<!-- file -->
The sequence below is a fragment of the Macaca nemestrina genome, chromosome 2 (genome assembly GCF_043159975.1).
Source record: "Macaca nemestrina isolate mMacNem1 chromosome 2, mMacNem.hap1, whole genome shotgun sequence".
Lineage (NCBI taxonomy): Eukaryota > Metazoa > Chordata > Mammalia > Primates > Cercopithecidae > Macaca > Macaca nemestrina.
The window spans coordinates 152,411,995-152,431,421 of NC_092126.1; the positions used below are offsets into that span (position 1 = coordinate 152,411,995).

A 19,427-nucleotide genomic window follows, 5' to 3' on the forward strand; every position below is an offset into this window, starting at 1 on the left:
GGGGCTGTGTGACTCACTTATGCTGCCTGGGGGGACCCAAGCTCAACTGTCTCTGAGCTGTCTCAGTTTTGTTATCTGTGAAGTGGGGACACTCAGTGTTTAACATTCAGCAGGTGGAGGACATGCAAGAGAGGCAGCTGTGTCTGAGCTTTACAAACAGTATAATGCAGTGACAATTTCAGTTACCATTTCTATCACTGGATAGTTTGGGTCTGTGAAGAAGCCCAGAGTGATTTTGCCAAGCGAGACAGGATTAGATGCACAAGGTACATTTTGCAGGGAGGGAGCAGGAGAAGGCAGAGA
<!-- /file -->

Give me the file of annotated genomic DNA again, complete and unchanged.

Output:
The sequence below is a fragment of the Macaca nemestrina genome, chromosome 2 (genome assembly GCF_043159975.1).
Source record: "Macaca nemestrina isolate mMacNem1 chromosome 2, mMacNem.hap1, whole genome shotgun sequence".
Lineage (NCBI taxonomy): Eukaryota > Metazoa > Chordata > Mammalia > Primates > Cercopithecidae > Macaca > Macaca nemestrina.
The window spans coordinates 152,411,995-152,431,421 of NC_092126.1; the positions used below are offsets into that span (position 1 = coordinate 152,411,995).

A 19,427-nucleotide genomic window follows, 5' to 3' on the forward strand; every position below is an offset into this window, starting at 1 on the left:
GGGGCTGTGTGACTCACTTATGCTGCCTGGGGGGACCCAAGCTCAACTGTCTCTGAGCTGTCTCAGTTTTGTTATCTGTGAAGTGGGGACACTCAGTGTTTAACATTCAGCAGGTGGAGGACATGCAAGAGAGGCAGCTGTGTCTGAGCTTTACAAACAGTATAATGCAGTGACAATTTCAGTTACCATTTCTATCACTGGATAGTTTGGGTCTGTGAAGAAGCCCAGAGTGATTTTGCCAAGCGAGACAGGATTAGATGCACAAGGTACATTTTGCAGGGAGGGAGCAGGAGAAGGCAGAGA